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Книга The Lost Princess Of Oz. Содержание - Chapter 16 THE LITTLE PINK BEAR

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"You ought to be," was the confident reply, "for I am merely the sentry guarding the way to Bear Center, which is a city containing hundreds of my race, who are ruled by a very powerful sorcerer known as the Lavender Bear. He ought to be a purple color, you know, seeing he is a King, but he's only light lavender, which is, of course, second cousin to royal purple. So unless you come with me peaceably as my prisoners, I shall fire my gun and bring a hundred bears of all sizes and colors to capture you."

"Why do you wish to capture us?" inquired the Frogman, who had listened to his speech with much astonishment.

"I don't wish to, as a matter of fact," replied the little Brown Bear, "but it is my duty to, because you are now trespassing on the domain of His Majesty, the King of Bear Center. Also, I will admit that things are rather quiet in our city just now, and the excitement of your capture, followed by your trial and execution, should afford us much entertainment."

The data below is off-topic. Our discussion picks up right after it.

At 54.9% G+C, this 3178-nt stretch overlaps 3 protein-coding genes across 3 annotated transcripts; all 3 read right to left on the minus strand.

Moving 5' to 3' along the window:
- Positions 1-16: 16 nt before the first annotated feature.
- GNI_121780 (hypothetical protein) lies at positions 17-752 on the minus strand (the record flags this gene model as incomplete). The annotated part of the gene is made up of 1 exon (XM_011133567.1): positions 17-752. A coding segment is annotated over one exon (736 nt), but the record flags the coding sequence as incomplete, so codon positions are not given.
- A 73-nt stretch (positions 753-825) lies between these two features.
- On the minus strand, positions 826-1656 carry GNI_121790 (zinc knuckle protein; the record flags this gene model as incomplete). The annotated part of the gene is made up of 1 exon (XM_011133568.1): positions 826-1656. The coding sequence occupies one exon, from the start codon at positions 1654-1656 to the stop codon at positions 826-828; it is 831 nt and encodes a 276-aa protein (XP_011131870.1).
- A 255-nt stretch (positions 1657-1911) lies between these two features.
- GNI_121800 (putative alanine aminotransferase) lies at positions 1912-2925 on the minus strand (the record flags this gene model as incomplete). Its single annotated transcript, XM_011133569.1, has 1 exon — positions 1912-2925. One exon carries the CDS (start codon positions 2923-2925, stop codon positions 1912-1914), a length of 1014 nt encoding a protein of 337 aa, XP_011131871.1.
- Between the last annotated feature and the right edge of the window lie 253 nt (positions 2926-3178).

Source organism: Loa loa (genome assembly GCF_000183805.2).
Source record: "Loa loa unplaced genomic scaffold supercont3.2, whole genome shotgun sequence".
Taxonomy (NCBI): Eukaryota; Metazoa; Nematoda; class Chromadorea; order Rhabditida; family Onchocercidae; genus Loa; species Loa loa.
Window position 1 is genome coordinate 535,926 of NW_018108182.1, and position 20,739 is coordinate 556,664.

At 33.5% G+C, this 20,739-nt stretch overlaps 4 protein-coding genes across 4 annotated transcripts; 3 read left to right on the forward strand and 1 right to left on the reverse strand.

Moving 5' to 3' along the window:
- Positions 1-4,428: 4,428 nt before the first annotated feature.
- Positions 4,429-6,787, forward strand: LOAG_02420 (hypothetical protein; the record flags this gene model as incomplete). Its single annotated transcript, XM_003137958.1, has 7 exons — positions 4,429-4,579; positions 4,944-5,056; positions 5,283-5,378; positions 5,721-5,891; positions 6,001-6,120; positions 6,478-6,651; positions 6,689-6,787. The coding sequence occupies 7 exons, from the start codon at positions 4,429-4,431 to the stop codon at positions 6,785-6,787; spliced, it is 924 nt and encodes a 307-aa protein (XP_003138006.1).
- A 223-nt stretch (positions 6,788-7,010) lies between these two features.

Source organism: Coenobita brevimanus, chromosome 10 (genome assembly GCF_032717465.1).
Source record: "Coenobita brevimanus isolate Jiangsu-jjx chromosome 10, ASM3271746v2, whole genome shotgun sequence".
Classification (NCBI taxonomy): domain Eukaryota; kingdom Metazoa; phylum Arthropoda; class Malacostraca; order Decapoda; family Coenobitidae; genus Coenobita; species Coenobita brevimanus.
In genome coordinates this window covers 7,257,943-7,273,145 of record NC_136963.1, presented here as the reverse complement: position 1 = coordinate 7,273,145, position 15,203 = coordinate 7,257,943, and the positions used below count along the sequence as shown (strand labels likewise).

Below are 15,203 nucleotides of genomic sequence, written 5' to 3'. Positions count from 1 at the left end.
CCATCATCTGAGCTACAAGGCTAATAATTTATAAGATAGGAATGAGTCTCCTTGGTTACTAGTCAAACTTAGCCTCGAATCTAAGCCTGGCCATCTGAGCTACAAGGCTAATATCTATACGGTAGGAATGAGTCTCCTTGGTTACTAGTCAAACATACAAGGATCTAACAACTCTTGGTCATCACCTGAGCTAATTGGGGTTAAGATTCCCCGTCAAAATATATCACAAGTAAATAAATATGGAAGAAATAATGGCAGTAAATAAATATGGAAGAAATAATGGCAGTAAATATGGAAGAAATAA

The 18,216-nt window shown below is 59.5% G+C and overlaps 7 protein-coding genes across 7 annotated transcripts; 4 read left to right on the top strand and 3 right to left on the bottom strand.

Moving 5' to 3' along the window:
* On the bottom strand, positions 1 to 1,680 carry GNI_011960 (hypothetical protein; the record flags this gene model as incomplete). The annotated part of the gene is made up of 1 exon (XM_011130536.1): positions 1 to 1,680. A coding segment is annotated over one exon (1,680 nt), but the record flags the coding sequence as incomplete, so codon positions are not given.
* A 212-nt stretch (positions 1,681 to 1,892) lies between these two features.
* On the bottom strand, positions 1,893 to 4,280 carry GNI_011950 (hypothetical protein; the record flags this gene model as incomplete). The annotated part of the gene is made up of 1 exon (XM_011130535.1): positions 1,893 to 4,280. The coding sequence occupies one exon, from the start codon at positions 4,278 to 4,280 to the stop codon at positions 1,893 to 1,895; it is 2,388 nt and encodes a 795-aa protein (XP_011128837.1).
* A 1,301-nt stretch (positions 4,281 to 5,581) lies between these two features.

"We defy you!" said the Frogman.

"Oh no, don't do that," pleaded Cayke, speaking to her companion. "He says his King is a sorcerer, so perhaps it is he or one of his bears who ventured to steal my jeweled dishpan. Let us go to the City of the Bears and discover if my dishpan is there."

"I must now register one more charge against you," remarked the little Brown Bear with evident satisfaction. "You have just accused us of stealing, and that is such a dreadful thing to say that I am quite sure our noble King will command you to be executed."

"But how could you execute us?" inquired the Cookie Cook.

"I've no idea. But our King is a wonderful inventor, and there is no doubt he can find a proper way to destroy you. So tell me, are you going to struggle, or will you go peaceably to meet your doom?"

It was all so ridiculous that Cayke laughed aloud, and even the Frogman's wide mouth curled in a smile. Neither was a bit afraid to go to the Bear City, and it seemed to both that there was a possibility they might discover the missing dishpan. So the Frogman said, "Lead the way, little Bear, and we will follow without a struggle."

"That's very sensible of you, very sensible indeed," declared the Brown Bear. "So for-ward, MARCH!" And with the command he turned around and began to waddle along a path that led between the trees.